Keywords: marine litter, marine fuel, pyrolysis, circular economy, environmental impact, chemical recycling, steam-cracking, pyrolysis char
Published in RUNG: 12.05.2023; Views: 1001; Downloads: 13
.pdf Full text (14,33 MB)

3.
The conflict between economy and ecology of productive energy sources : Elektronski vir
Drago Papler, 2021, short scientific article

Keywords: economy, ecology, energy, circular flow, renewable energy
Published in RUNG: 11.04.2023; Views: 741; Downloads: 8
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SUSTAINABLE ASSESSMENT OF ENERGY RECOVERY FROM ORGANIC WASTE WITH A FOCUS ON WASTE FROM OLIVE OIL PRODUCTION
Irena Subotić, 2022, master's thesis

Abstract: The need for a Circular Economy became more than obvious, and in line with that, technologies for utilization of renewables and waste-to-energy transformation have become of utmost importance in climate change mitigation. This master thesis deals with treating the waste after olive oil extraction and using anaerobic digestion to turn the waste into a biogas that later can be used for electricity and heat production. Since there are two options for location, it was necessary to use decision support models to remove subjectivity and bias from the decision-making process. After the decision was made, there was an economic analysis of a biogas plant project that later can be used for establishing a new company in Italy. According to the economic indicators, with a profit of 5.243.000 EUR after ten years and an investment return of less than five years, a biogas plant in Italy is a profitable investment. From the aspect of Circular Economy, the biogas plant successfully fits the concept. It has added value to the local community by turning one process by-product into primary material for another process, creating jobs and generating revenue for the municipal budget while preserving natural resources.
Keywords: circular economy, decision support models, biogas, strategic management
Published in RUNG: 11.07.2022; Views: 1662; Downloads: 60
.pdf Full text (2,14 MB)

6.
Changing the ground : science, art a& public engagement
Céline Charvériat, Peter Purg, 2022, published professional conference contribution abstract (invited lecture)

Keywords: biodiversity, art, circular economy, JRC, EU
Published in RUNG: 24.06.2022; Views: 1170; Downloads: 6
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7.
STEAM ecology : sciart & education
Gunalan Nadarajan, Peter Purg, 2022, published professional conference contribution abstract (invited lecture)

Keywords: biodiversity, circular economy, EU
Published in RUNG: 24.06.2022; Views: 1213; Downloads: 6
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8.
REGIONAL POTENTIAL FOR SUSTAINABLE ENERGY SUPPLY IN CROATIA : MASTER'S THESIS
Stefan Subotić, master's thesis

Abstract: The master thesis aims to find the optimal model for a new energy company that considers regional potential, supports sustainable development, and fits the circular economy concept in a region. The idea of sustainable development is crucial today when we have more city areas and less countryside around the globe. Increased global population, industrial trends and modern living style are some of the reasons why the burden on our environment is more significant than ever in the history of humanity. The idea is to launch the new company in the Croatian region Osijek-Baranja, which is less developed and not attractive to tourists. A newly established company will produce electric energy from renewable energy sources. The multi-criterion decision support methods were used to determine the optimal energy source between wind, biogas and sun. Results show that the biogas has the most significant sustainable potential in chosen boundary conditions. The cash flows and other economic indicators are shown for a farm of 500 milking cows in the chosen region as a source of biogas. The risk assessments method estimated the boundaries of the company success and adaptability to possible changes. One of the critical aspects of the project is the company's organizational structure, where a vertical hierarchy with a flexible and fluid, circular organization model with network culture was proposed. Clear communication about the project will help establish trust with the local community. Based on the biogas plant, the proposed company reduces biodegradable waste in the green energy production process. It is shown quantitatively that besides being economically sustainable, it also suits the region's potential, supports energy self-supply, and involves local people - it aims to the long-term sustainable growth of the region, rather than short-term capital growth.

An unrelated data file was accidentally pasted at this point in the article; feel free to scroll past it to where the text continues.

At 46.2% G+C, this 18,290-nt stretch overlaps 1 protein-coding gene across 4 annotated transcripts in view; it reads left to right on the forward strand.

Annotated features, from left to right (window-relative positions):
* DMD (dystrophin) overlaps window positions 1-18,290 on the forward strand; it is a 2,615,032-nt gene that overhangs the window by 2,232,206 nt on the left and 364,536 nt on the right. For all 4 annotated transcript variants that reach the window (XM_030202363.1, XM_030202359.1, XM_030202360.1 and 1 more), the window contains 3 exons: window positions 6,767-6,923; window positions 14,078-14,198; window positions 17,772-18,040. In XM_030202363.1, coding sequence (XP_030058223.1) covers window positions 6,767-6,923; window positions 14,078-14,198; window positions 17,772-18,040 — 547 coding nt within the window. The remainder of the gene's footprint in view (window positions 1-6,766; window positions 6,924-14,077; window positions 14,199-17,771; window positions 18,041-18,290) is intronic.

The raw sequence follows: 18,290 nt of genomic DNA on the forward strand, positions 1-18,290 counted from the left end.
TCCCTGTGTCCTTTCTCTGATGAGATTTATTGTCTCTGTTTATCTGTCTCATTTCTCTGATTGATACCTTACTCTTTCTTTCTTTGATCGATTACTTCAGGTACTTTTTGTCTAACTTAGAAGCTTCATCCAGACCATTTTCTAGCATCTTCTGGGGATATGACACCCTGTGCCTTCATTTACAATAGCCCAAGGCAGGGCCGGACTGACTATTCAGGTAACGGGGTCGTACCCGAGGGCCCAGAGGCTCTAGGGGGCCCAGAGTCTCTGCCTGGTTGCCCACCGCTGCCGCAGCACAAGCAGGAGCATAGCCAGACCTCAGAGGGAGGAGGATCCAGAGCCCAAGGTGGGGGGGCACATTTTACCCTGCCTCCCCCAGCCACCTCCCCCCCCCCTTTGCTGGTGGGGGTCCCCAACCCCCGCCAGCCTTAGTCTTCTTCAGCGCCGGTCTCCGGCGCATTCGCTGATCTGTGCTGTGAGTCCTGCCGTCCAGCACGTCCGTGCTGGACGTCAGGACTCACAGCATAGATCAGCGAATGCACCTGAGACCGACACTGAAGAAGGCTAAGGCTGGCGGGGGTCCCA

Keywords: Circular economy, sustainable development, regional potential, renewable energy sources, company structure, communication
Published in RUNG: 18.02.2022; Views: 2318; Downloads: 64
.pdf Full text (2,75 MB)

9.
Regenerating the historic urban landscape through circular bottom-up actions: the urban seeding process in Rijeka
Marco Acri, Saša Dobričić, Maja Debevec, 2021, original scientific article